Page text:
It is my GREATEST PLEASURE and HONOR  to be blessed to offer what in my over 35 years in the Civil War field of collecting, the FINEST EXAMPLE of one of two known ULTRA-RARE Leech & Rigdon Field & Staff Officer's sword WITH the original scabbard.  This particular specimen originally came through my great friend, Mr. David LaSlavic of "Arizona Swords"--yes, THE CS SWORD GURU dealer--AND...you CAN STILL SEE IT on his website in the "Past Items" section...scroll-down and you'll see THIS VERY SPECIMEN!  You can go to this link to go directly to it http://azswords.com/azswords photo/Front page/DSC_0001.JPG and you will tell the same "folds/creases" in the scabbard from his pics and mine--and David is truly one of the BEST, NICEST, true "gentleman" in this business, and he KNOWS his CS swords well!  I had the brief pleasure of acquiring it, and then selling it to my great friend...who unfortunately, is having to sell-off some of his truly "museum-quality" pieces under consignment.  This stunning original beauty, produced by what was the once pre-war "Memphis Novelty Works", but becoming simply the "Leech & Rigdon" company during the heart of the War, as the two owners had to move their operations from state-to-state to avoid the oncoming Federals, is yet again a "Holy Grail" in the Confederate sword-collecting world.  And to find one THIS COMPLETE--THIS QUALITY, having the original wire and wrap 100% INTACT, the original scabbard INTACT and in incredible condition...I simply COULDN'T RESIST!  It is clearly one of the FINEST of these models of swords produced by Leech & Rigdon I have EVER SEEN!!!!  These encircled/oval "CS" Field & Staff Officer models are unworldly rare to find EVER!  The beautiful brass on both the sword and the scabbard are stunningly beautiful.  The CLASSICALLY-CRUDE sand-casting of the guard (a floral motif, in the style of the US Model Foot Officer's Sword) is so "deliciously" CONFEDERATE!  YES--the ORIGINAL WIRE AND WRAP are 100% INTACT.  The twine brass original wire is TIGHT, and has a slight reddish-twinge, of the CLASSICALLY Confederate higher copper/lower zinc content of brass, thus the reddish patina from the copper content.  YES--the 29.5 long blade is entirely NICK-FREE...not even a "flea-bite"!!!!  It has the un-stopped blood-groove coming into the wrist, the fuller is the short-clipped by the ricasso, and the actual blade edge towards the ricasso is un-sharpened/flat for the first 7" or so--ALL of the "CS" Field & Staff model attributes.  The blade patina is a "smoky", yet still some of the original "polished" sheen to it from where you can see the faded blade etching--it's hard to get good "pictures" with a camera, but I got several shots where you can see the original etching--and some of my reflection in the blade, too.! The ONLY THING that has been done to this piece is that the brass throat to the scabbard came-off (the tiny pin that affixed it to the leather scabbard itself fell-out), so the throat had to be re-set with leather glue.  That's it!  You can't find ANY other facet that truly isn't mind-blowing about this killer specimen!  Even the original sword hanger rings are PRESENT!!!  The leather scabbard seem is 100% INTACT as well, and only a minor area or two of where it "wrinkled" or creased, especially near the bottom by the drag--but ONLY wrinkled---no weak spot in the leather scabbard AT ALL.  All that I had to do to the sword was use the other "museum-quality" (literally!) RENAISSANCE WAX, made truly--as it states--"By order of Her Majesty", the QUEEN of ENGLAND!--British-made crystalline wax that is used not only by EVERY British Museum on all things metal, wood, leather, etc, but literally made BY ORDER OF THE QUEEN HERSELF for use in preserving, enriching, and beautifying all Royal antiquities!  Sure, if the etching was 100% clear, that's the only thing that would make it better---and add about $7,000+ to the price!!!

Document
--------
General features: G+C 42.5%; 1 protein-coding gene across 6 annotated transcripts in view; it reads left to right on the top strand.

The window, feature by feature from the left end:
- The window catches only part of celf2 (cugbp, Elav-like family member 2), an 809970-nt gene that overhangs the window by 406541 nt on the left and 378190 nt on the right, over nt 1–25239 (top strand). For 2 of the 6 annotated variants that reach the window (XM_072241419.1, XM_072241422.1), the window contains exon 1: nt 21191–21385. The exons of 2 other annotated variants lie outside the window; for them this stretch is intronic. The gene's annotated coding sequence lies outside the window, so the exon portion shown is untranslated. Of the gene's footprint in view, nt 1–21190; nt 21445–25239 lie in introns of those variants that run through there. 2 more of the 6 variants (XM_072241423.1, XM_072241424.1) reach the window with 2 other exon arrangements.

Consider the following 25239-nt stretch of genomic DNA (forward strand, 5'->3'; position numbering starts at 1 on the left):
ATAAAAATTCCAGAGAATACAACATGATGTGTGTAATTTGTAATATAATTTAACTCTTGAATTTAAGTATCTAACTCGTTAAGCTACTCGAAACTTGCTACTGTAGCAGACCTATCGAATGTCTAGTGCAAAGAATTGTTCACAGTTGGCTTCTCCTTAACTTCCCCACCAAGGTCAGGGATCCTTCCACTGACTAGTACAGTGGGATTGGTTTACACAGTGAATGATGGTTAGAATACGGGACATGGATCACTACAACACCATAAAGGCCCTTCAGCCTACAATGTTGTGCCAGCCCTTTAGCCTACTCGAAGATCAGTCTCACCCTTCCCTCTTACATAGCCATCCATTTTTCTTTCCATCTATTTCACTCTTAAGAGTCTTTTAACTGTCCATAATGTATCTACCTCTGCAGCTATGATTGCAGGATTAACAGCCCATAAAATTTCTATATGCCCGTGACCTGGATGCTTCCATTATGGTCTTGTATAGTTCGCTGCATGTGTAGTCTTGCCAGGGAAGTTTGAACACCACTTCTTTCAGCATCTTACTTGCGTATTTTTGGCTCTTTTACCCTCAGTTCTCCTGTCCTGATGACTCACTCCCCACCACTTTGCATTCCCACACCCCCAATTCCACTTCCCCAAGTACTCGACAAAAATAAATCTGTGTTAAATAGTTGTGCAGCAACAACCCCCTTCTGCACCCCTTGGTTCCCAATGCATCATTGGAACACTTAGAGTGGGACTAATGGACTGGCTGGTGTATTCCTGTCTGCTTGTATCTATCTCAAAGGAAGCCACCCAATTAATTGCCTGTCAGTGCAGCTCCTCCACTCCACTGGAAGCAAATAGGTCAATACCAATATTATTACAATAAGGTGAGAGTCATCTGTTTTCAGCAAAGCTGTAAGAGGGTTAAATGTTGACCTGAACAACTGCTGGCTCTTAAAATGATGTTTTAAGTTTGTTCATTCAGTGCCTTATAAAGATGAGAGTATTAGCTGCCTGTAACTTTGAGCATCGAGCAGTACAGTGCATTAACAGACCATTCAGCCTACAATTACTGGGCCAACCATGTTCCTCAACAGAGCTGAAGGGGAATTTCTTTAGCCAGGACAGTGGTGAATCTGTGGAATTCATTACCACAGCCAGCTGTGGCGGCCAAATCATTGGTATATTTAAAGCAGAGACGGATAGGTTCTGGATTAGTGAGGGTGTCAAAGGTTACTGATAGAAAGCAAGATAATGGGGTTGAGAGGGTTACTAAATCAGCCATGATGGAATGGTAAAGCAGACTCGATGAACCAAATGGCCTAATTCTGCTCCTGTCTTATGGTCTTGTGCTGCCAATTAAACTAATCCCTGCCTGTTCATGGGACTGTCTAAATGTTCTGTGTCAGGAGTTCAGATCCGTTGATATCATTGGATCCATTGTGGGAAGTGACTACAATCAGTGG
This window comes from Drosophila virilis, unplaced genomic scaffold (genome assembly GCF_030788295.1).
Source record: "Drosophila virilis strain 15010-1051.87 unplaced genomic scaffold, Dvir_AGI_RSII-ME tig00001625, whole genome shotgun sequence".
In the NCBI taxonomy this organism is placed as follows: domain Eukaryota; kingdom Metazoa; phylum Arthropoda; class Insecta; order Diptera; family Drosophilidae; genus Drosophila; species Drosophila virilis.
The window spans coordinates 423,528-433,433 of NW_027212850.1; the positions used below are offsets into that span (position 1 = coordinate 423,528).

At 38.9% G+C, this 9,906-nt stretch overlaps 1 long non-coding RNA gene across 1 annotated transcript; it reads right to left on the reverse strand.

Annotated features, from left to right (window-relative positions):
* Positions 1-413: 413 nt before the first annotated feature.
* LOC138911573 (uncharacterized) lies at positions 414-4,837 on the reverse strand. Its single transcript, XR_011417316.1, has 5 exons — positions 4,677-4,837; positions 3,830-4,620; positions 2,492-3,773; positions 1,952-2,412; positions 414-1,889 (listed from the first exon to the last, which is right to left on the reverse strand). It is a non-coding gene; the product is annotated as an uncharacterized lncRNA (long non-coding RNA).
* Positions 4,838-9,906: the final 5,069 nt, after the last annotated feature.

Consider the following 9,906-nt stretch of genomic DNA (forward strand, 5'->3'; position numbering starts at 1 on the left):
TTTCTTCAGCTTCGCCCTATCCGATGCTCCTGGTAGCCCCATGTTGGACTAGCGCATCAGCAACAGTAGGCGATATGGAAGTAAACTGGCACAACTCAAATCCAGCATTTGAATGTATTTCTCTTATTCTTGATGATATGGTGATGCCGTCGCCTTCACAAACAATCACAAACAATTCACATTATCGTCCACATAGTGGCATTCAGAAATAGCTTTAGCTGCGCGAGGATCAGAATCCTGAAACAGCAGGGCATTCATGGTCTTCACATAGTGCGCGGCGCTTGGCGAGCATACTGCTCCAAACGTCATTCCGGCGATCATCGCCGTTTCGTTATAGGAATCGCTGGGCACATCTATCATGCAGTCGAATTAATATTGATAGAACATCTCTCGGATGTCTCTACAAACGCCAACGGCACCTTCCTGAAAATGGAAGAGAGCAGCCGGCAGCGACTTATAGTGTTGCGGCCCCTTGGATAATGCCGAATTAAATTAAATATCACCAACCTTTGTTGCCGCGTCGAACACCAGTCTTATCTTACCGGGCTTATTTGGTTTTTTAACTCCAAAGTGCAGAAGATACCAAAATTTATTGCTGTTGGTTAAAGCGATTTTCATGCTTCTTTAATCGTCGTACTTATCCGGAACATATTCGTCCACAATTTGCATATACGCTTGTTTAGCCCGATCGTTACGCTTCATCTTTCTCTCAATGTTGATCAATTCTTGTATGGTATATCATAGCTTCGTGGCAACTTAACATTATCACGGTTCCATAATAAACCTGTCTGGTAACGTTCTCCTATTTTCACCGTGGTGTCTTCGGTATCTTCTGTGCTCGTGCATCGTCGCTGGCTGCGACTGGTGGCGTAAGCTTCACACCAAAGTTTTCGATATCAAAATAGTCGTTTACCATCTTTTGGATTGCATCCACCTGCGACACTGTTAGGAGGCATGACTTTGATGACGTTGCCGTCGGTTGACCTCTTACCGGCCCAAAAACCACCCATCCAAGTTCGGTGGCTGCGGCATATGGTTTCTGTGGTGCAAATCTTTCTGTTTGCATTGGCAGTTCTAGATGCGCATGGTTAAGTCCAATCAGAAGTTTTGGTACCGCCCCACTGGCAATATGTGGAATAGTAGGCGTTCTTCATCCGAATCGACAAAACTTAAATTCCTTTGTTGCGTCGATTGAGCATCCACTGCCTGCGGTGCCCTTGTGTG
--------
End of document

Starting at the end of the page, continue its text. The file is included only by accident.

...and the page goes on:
Find one BETTER for LESS.  Good luck...but you needn't waste any of your TIME or MONEY--I've got you covered right here!